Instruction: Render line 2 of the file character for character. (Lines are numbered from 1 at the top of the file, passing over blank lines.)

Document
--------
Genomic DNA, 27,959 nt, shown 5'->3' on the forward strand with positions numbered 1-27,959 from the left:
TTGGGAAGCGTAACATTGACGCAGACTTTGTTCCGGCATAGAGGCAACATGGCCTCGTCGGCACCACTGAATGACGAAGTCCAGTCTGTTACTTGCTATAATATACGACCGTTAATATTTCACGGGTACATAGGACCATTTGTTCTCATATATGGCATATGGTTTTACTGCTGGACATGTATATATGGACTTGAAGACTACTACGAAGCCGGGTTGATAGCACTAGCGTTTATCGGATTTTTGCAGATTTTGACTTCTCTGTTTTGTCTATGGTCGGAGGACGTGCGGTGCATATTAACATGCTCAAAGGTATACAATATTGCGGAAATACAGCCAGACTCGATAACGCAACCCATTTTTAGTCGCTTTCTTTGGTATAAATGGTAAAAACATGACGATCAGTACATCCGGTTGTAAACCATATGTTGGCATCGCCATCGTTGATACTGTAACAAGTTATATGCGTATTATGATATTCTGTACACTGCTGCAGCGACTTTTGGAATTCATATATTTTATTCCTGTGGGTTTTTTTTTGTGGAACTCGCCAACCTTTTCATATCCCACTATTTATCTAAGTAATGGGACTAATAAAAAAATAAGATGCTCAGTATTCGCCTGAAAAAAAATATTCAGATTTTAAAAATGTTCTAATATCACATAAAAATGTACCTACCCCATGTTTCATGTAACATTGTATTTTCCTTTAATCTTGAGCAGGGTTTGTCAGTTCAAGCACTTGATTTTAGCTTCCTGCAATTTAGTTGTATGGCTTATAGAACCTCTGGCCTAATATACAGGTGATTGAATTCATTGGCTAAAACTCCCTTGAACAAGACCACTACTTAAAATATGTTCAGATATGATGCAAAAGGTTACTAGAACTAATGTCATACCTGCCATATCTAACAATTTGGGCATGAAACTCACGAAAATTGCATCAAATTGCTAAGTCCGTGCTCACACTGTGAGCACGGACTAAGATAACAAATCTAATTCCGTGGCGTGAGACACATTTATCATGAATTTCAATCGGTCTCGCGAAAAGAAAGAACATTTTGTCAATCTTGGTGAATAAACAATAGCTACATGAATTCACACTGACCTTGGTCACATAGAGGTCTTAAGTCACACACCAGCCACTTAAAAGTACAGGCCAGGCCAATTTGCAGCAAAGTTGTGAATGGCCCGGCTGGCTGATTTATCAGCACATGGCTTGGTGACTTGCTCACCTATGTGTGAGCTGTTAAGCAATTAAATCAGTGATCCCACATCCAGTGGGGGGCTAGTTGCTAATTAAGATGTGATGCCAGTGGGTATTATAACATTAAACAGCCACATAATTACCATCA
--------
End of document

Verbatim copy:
TTGGGAAGCGTAACATTGACGCAGACTTTGTTCCGGCATAGAGGCAACATGGCCTCGTCGGCACCACTGAATGACGAAGTCCAGTCTGTTACTTGCTATAATATACGACCGTTAATATTTCACGGGTACATAGGACCATTTGTTCTCATATATGGCATATGGTTTTACTGCTGGACATGTATATATGGACTTGAAGACTACTACGAAGCCGGGTTGATAGCACTAGCGTTTATCGGATTTTTGCAGATTTTGACTTCTCTGTTTTGTCTATGGTCGGAGGACGTGCGGTGCATATTAACATGCTCAAAGGTATACAATATTGCGGAAATACAGCCAGACTCGATAACGCAACCCATTTTTAGTCGCTTTCTTTGGTATAAATGGTAAAAACATGACGATCAGTACATCCGGTTGTAAACCATATGTTGGCATCGCCATCGTTGATACTGTAACAAGTTATATGCGTATTATGATATTCTGTACACTGCTGCAGCGACTTTTGGAATTCATATATTTTATTCCTGTGGGTTTTTTTTTGTGGAACTCGCCAACCTTTTCATATCCCACTATTTATCTAAGTAATGGGACTAATAAAAAAATAAGATGCTCAGTATTCGCCTGAAAAAAAATATTCAGATTTTAAAAATGTTCTAATATCACATAAAAATGTACCTACCCCATGTTTCATGTAACATTGTATTTTCCTTTAATCTTGAGCAGGGTTTGTCAGTTCAAGCACTTGATTTTAGCTTCCTGCAATTTAGTTGTATGGCTTATAGAACCTCTGGCCTAATATACAGGTGATTGAATTCATTGGCTAAAACTCCCTTGAACAAGACCACTACTTAAAATATGTTCAGATATGATGCAAAAGGTTACTAGAACTAATGTCATACCTGCCATATCTAACAATTTGGGCATGAAACTCACGAAAATTGCATCAAATTGCTAAGTCCGTGCTCACACTGTGAGCACGGACTAAGATAACAAATCTAATTCCGTGGCGTGAGACACATTTATCATGAATTTCAATCGGTCTCGCGAAAAGAAAGAACATTTTGTCAATCTTGGTGAATAAACAATAGCTACATGAATTCACACTGACCTTGGTCACATAGAGGTCTTAAGTCACACACCAGCCACTTAAAAGTACAGGCCAGGCCAATTTGCAGCAAAGTTGTGAATGGCCCGGCTGGCTGATTTATCAGCACATGGCTTGGTGACTTGCTCACCTATGTGTGAGCTGTTAAGCAATTAAATCAGTGATCCCACATCCAGTGGGGGGCTAGTTGCTAATTAAGATGTGATGCCAGTGGGTATTATAACATTAAACAGCCACATAATTACCATCA